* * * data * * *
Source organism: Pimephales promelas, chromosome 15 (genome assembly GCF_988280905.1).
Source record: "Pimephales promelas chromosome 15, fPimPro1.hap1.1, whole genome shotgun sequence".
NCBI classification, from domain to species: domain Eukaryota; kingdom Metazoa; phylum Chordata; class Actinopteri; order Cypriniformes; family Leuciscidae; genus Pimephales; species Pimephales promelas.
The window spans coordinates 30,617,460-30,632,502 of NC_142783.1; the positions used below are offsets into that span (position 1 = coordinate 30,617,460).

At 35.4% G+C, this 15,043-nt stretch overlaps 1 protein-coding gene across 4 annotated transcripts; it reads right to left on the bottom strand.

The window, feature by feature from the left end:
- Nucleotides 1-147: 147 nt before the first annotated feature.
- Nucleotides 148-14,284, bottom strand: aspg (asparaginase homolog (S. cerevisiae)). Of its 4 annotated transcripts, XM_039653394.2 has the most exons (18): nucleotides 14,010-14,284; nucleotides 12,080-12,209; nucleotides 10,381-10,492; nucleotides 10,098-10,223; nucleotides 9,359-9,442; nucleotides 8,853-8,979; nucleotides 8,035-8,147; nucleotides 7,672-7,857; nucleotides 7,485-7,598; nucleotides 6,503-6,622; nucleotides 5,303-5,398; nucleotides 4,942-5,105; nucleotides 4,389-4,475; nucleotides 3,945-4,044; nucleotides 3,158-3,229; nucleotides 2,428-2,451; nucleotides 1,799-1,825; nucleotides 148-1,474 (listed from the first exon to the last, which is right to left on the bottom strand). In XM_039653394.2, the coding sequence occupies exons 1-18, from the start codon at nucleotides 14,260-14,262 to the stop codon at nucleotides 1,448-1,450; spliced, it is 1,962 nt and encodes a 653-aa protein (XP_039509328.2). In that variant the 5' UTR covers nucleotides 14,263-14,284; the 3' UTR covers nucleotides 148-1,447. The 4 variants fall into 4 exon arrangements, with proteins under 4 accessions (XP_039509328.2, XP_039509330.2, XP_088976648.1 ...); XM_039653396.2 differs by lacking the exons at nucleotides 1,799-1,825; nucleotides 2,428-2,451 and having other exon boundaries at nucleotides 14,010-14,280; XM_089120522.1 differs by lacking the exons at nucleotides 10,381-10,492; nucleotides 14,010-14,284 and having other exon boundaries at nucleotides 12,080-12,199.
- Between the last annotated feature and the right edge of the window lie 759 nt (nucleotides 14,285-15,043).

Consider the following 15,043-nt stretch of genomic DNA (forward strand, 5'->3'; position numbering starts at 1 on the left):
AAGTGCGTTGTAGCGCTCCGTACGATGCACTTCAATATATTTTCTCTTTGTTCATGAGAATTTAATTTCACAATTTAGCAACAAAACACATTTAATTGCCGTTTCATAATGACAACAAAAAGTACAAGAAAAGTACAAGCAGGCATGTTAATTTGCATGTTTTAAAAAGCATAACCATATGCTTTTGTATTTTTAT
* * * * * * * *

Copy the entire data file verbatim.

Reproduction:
Source organism: Pimephales promelas, chromosome 15 (genome assembly GCF_988280905.1).
Source record: "Pimephales promelas chromosome 15, fPimPro1.hap1.1, whole genome shotgun sequence".
NCBI classification, from domain to species: domain Eukaryota; kingdom Metazoa; phylum Chordata; class Actinopteri; order Cypriniformes; family Leuciscidae; genus Pimephales; species Pimephales promelas.
The window spans coordinates 30,617,460-30,632,502 of NC_142783.1; the positions used below are offsets into that span (position 1 = coordinate 30,617,460).

At 35.4% G+C, this 15,043-nt stretch overlaps 1 protein-coding gene across 4 annotated transcripts; it reads right to left on the bottom strand.

The window, feature by feature from the left end:
- Nucleotides 1-147: 147 nt before the first annotated feature.
- Nucleotides 148-14,284, bottom strand: aspg (asparaginase homolog (S. cerevisiae)). Of its 4 annotated transcripts, XM_039653394.2 has the most exons (18): nucleotides 14,010-14,284; nucleotides 12,080-12,209; nucleotides 10,381-10,492; nucleotides 10,098-10,223; nucleotides 9,359-9,442; nucleotides 8,853-8,979; nucleotides 8,035-8,147; nucleotides 7,672-7,857; nucleotides 7,485-7,598; nucleotides 6,503-6,622; nucleotides 5,303-5,398; nucleotides 4,942-5,105; nucleotides 4,389-4,475; nucleotides 3,945-4,044; nucleotides 3,158-3,229; nucleotides 2,428-2,451; nucleotides 1,799-1,825; nucleotides 148-1,474 (listed from the first exon to the last, which is right to left on the bottom strand). In XM_039653394.2, the coding sequence occupies exons 1-18, from the start codon at nucleotides 14,260-14,262 to the stop codon at nucleotides 1,448-1,450; spliced, it is 1,962 nt and encodes a 653-aa protein (XP_039509328.2). In that variant the 5' UTR covers nucleotides 14,263-14,284; the 3' UTR covers nucleotides 148-1,447. The 4 variants fall into 4 exon arrangements, with proteins under 4 accessions (XP_039509328.2, XP_039509330.2, XP_088976648.1 ...); XM_039653396.2 differs by lacking the exons at nucleotides 1,799-1,825; nucleotides 2,428-2,451 and having other exon boundaries at nucleotides 14,010-14,280; XM_089120522.1 differs by lacking the exons at nucleotides 10,381-10,492; nucleotides 14,010-14,284 and having other exon boundaries at nucleotides 12,080-12,199.
- Between the last annotated feature and the right edge of the window lie 759 nt (nucleotides 14,285-15,043).

Consider the following 15,043-nt stretch of genomic DNA (forward strand, 5'->3'; position numbering starts at 1 on the left):
AAGTGCGTTGTAGCGCTCCGTACGATGCACTTCAATATATTTTCTCTTTGTTCATGAGAATTTAATTTCACAATTTAGCAACAAAACACATTTAATTGCCGTTTCATAATGACAACAAAAAGTACAAGAAAAGTACAAGCAGGCATGTTAATTTGCATGTTTTAAAAAGCATAACCATATGCTTTTGTATTTTTAT